Tag: white water kayaking

Grand Rapids White Water Gaining Traction!

Grand Rapids White Water Gaining Traction!

Rapid Growth Article covering GRWW.com

Over a year ago I helped put up a WordPress blog for GRWW.org. Chip and I had a really good conversation about the idea of a White Water Park in downtown Grand Rapids. Chip, since then has been tirelessly campaigning for the idea. Suffice it to say that Chip has been really successful in both listening, and in making the message heard in Grand Rapids for the idea of restoring the natural flow of the river for recreational use.

This article from Rapid Growth does a really nice job of profiling Chip Richards and Chris Muller.

In the early part of the campaign there were a lot of concerns over what removing low head dams would do for recreational fisherman. Chip, an avid sport fisherman himself quickly laid those fears to bed by actively seeking input from the fisherman, and assuring them that the idea is not to remove their prime fishing spots along the Grand, but to redirect flow for use of white water rafting, kayaking and canoeing.

Money is finally being set aside for a feasibility study, and according to Chip:

“But more importantly, the DDA has set aside $25,000 of matching funds that will aid in our ability to hire a consultant who will determine the feasibility and the design for the implementation.”

I am really excited about all of this good news on the local white water front, and thanks to Chip and Chris for all of his hard work and those who have attended meetings, knocked on doors, made phone calls, or e-mails on behalf of the effort. Keep up the good work.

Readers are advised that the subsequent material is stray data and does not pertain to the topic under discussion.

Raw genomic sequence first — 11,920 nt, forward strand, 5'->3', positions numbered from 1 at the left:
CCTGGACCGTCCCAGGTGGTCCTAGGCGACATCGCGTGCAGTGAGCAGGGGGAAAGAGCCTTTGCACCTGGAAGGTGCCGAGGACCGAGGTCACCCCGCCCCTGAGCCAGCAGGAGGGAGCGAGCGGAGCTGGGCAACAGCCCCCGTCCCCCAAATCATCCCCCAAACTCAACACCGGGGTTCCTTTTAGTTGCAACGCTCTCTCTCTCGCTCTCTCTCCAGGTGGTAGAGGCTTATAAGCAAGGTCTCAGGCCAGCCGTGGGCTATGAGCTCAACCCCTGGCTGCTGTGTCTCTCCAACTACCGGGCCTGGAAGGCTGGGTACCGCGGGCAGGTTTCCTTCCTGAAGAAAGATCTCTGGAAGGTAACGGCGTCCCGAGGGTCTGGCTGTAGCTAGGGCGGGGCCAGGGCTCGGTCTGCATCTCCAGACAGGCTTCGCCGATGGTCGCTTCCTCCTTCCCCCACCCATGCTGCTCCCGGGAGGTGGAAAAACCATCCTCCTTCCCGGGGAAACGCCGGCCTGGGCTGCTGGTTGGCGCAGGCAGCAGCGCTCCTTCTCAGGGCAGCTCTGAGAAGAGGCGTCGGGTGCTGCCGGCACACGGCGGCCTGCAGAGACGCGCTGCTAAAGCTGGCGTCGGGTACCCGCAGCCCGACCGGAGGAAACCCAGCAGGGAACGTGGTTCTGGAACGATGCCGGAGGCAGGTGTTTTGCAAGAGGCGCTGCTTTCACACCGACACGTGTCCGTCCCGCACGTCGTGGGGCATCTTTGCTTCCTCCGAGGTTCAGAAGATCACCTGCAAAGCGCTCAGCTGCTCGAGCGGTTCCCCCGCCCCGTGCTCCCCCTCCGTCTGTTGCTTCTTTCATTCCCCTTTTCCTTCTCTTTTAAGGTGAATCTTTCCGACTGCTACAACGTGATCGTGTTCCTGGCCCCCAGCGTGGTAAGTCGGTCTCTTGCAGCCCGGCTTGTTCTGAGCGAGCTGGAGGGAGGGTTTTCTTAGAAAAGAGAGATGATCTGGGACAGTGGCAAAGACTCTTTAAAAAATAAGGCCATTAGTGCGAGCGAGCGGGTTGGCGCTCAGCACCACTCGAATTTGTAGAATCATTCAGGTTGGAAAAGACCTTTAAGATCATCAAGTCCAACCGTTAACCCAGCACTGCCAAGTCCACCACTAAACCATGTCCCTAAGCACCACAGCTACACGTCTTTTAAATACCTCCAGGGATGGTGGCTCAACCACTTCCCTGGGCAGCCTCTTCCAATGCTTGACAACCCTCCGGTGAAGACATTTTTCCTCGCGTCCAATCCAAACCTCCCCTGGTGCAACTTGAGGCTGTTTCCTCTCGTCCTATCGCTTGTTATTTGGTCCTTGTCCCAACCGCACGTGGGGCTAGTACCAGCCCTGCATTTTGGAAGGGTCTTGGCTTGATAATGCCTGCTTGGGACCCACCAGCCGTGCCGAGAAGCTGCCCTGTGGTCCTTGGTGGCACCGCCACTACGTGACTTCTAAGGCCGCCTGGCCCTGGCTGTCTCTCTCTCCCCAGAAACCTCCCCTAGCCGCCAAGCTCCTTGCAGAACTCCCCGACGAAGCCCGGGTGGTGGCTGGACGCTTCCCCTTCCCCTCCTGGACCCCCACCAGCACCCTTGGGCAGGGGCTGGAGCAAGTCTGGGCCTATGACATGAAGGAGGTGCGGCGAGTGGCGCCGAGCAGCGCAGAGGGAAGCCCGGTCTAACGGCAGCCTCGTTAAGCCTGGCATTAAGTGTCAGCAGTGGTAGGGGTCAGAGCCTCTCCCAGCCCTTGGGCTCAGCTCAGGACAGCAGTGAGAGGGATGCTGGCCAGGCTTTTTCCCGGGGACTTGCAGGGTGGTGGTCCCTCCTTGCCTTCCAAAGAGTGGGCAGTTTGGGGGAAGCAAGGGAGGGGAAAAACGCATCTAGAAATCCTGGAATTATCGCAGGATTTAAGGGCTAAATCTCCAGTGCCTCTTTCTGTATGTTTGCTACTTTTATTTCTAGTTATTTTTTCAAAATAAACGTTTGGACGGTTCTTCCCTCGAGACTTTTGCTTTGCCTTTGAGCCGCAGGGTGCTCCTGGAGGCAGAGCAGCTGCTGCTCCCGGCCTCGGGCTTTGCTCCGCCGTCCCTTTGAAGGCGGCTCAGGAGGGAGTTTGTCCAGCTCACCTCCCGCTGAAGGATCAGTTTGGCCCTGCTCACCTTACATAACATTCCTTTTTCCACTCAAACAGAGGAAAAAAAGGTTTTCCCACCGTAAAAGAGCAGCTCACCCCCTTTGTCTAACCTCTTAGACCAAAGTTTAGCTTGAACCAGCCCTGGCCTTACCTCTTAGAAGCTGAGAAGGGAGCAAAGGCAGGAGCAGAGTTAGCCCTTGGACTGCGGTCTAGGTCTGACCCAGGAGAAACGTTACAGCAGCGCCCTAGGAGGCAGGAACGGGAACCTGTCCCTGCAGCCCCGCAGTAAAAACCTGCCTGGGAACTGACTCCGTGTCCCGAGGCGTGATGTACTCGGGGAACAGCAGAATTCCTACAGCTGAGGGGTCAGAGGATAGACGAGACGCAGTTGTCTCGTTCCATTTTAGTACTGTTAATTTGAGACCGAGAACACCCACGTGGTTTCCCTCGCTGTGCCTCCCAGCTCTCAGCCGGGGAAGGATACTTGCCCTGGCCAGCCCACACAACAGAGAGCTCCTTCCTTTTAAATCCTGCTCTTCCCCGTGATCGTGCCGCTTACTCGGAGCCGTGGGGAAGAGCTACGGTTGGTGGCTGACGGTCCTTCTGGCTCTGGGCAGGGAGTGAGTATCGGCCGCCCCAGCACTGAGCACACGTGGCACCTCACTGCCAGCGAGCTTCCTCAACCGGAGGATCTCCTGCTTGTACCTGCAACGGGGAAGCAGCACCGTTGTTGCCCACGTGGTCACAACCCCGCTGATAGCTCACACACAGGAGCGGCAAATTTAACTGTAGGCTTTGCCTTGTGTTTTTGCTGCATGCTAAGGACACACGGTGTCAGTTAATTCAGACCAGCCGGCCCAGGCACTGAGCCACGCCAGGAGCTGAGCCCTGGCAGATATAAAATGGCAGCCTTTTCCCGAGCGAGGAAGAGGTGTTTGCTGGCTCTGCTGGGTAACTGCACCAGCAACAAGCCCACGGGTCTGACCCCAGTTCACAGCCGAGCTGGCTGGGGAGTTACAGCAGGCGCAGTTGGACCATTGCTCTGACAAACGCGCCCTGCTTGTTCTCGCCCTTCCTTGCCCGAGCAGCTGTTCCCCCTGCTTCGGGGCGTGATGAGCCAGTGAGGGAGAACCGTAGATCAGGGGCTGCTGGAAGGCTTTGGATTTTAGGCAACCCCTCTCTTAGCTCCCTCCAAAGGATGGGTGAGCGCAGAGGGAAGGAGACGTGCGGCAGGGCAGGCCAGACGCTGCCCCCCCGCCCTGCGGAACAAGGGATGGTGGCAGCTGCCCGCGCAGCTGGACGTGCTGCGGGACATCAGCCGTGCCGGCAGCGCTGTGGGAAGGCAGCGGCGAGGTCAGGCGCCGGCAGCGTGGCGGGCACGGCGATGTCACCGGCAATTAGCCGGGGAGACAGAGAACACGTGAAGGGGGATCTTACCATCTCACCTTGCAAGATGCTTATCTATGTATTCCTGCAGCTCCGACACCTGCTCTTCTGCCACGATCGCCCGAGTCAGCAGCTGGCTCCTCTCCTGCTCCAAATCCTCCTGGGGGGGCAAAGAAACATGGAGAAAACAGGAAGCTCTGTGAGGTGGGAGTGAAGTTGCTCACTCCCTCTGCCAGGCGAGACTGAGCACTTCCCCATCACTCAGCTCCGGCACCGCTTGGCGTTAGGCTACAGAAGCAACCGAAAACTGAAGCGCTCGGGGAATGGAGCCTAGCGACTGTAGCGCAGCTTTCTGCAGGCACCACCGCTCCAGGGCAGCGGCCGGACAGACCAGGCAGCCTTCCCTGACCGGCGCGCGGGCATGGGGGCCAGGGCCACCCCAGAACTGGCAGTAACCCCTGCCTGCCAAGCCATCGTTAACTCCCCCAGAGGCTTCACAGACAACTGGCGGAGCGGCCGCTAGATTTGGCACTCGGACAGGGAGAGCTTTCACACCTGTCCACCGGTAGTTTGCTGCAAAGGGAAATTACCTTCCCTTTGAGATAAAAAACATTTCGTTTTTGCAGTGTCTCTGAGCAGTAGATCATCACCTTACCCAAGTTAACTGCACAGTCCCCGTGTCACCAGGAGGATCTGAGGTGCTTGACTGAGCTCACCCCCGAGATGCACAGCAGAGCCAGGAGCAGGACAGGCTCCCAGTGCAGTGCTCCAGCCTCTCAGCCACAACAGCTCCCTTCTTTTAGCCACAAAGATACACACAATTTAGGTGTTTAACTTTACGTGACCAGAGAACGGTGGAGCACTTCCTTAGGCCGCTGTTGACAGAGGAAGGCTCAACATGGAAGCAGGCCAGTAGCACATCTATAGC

Demystifying the eskimo roll

Demystifying the eskimo roll

A while back I wrote an article based on the Qajaq USA fueled discussion about Mentally Preparing to Eskimo Roll. For the uninitiated. An eskimo roll is the ability to right your kayak without exiting. Essentially it is a finesse maneuver where the paddler floats their body at the surface alongside their kayak and aggressively flicks their inboard hip to right the boat. With a little assistance from a paddle/hand/norsaq for support on the surface, the boat rights itself and the paddler can swing their body back, or forward onto the deck and then sit up.

This video is of me performing a Norsaq assisted forward recovery hand roll in a white water boat. This is one of the more difficult hand rolls to perform due to the need to stay close to the foredeck. Though certainly this is not as hard as an elbow roll, or a straight jacket roll.

Culturally within sea kayaking there has been a long standing misconception about eskimo rolling. As coaches we have created a mystique around a very basic skill. We have made it seem as if learning to roll is a mystical power not unlike Yoda lifting the X-Wing fighter out of the Dagobah swamp.

Yoda Lifting Luke's X Wing out of Dagobah Swamp